Born in London, raised in Rome, and now living in Paris, Lucy Conticello is the director of photography at M, the celebrated weekend supplement of Le Monde, France’s most widely read daily newspaper. She joined for its relaunch in 2011, having started her career as a picture editor two decades ago on Liberal, a newsweekly in Rome, and later working on titles such as Businessweek, International Herald Tribune, and The New York Times Magazine.
“Twenty years later,” she says, “I still love how photography works on the psyche, how its immediacy lets readers access stories simply, and fosters – sometimes very casually – an emotional understanding about a story, its subjects and their circumstances.”
Here, Conticello shares her approach to commissioning photography for M, and why she prefers working with photographers who shoot on film.
BJP: What is M all about?
LC: Our stories aim for originality and rigour, with an irreverent streak. The magazine is a mix of genres: political and social tensions, culture and its broadening definition, fashion series, and stories about industry, design, and food are all recurring topics. In our portfolio section we have a mix of strong visuals, story- driven portfolios, acclaimed masters, and younger talents.
How has M evolved since you joined?
By leaps and bounds. We started out with no time to test-run issues, and all the top positions were covered by very experienced people, but almost everyone was covering that position for the first time. Today, I feel we really have a great mix of stories, all with a particular and diverse tone, as well as formidable art.
Does M have a distinct visual identity?
We have a penchant for natural light, warm hues, beautifully composed portraits. The images are never overly produced. The places we strive to shoot in are simple street scenes, the subjects’ neighbourhood coffee shops, their homes. We care about giving our readers an insight into the subjects’ daily life.
Is it true you prefer to commission photographers who shoot on film?
I enjoy working with photographers who have a clear vision, and less, in most cases, is more. Film encourages younger photographers to assert a greater control over their work. It’s about how you understand a situation, how you interpret it visually; it is about your voice and your edit. As the commissioner, I will ask to see all outtakes if the edit doesn’t align enough with the story, or a key opening scene was lost. However, time permitting, I always share the working layouts with photographers, as I want them to be involved in the process and see what we would like to do with their work. Collaboration works if it’s a two-way street.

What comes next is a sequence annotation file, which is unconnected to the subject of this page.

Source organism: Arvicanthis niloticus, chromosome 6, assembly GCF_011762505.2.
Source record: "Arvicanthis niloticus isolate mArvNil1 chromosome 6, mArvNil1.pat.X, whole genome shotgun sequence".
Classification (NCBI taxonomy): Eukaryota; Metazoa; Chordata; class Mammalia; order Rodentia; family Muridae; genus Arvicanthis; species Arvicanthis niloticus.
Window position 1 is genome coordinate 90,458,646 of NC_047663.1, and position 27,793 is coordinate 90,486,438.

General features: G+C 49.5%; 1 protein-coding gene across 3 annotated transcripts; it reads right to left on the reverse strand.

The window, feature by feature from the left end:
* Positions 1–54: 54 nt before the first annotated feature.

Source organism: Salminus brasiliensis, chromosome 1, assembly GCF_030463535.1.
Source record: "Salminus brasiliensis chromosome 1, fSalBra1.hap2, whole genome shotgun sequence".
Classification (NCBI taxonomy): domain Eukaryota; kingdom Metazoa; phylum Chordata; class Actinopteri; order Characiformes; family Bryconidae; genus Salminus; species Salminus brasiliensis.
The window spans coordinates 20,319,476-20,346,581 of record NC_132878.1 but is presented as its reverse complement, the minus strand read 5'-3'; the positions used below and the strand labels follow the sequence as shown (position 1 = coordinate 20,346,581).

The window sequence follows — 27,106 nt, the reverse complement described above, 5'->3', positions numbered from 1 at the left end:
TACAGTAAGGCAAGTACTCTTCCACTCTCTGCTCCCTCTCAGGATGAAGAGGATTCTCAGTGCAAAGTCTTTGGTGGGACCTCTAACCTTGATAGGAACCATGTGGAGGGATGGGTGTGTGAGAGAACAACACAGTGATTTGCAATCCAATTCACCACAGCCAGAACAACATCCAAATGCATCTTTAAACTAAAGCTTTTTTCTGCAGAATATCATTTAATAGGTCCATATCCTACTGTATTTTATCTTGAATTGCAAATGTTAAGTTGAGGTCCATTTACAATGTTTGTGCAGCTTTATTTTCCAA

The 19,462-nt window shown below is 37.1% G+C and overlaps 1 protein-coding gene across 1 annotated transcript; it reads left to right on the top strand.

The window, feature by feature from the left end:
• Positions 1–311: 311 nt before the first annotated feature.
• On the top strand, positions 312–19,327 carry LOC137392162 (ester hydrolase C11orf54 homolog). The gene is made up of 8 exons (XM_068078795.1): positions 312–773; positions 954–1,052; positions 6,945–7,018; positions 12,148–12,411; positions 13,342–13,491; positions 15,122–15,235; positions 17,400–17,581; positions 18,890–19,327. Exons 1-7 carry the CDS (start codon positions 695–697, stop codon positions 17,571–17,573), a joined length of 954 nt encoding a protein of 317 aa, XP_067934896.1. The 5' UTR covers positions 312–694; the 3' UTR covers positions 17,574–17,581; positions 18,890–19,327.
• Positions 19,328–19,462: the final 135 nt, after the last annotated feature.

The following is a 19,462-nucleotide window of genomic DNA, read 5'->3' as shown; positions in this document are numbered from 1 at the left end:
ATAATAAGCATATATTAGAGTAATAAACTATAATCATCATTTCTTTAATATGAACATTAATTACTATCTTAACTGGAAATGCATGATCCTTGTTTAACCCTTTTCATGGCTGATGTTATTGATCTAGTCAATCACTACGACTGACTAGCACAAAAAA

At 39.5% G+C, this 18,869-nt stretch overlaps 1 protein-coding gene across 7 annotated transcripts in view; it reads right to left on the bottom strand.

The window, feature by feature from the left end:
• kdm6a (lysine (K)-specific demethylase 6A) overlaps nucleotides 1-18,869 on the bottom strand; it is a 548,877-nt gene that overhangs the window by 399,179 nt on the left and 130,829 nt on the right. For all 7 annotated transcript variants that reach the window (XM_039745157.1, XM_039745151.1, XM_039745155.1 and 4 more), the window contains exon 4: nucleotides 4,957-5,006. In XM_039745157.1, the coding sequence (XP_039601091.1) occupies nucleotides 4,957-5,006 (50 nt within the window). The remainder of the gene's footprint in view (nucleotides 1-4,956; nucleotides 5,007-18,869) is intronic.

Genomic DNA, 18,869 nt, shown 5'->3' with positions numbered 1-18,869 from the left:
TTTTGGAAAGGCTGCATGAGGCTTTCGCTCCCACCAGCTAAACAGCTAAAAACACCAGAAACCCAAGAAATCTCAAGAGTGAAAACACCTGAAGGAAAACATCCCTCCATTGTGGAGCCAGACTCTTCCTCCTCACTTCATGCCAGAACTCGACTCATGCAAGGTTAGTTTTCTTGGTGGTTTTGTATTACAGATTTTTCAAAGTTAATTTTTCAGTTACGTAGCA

How much do you collaborate with the magazine’s writers?
It’s important to nurture a respectful relationship with the reporters so that they can appreciate the photography’s contribution to their story, and also see how photography can effectively expand on it. We are all different, but in general, a ‘lone wolf’ reporter rarely engages with the photo department, and rarely has compelling art attached to a story. They alert us at the last minute, not giving us a chance to find a visual solution that could carry the story’s angle. Fortunately, in my experience, the lone reporters are a rare bird.
Do you aim to strike a balance between new and established talent?
I, like all the photography staff at M – Hélène Bénard-Chizari, Françoise Dutech, Laurence Lagrange and Federica Rossi – are constantly looking at new work and researching photographers and illustrators whom we don’t know. For urgent or last-minute assignments, we will refer to photographers who are solid, reliable and who successfully push themselves, consistently coming up with unexpected yet great art. We try to meet with photographers as much as our work permits, and we keep notes on their passions and interests, in case a story comes along that they’d be interested in collaborating on.
What is your advice to photographers pitching for commissions?
Work hard on finding your personal voice, your own signature. I always assign shoots based on a photographer’s personal work. So the pictures and types of stories you choose to self-assign will be those that also generate assignments.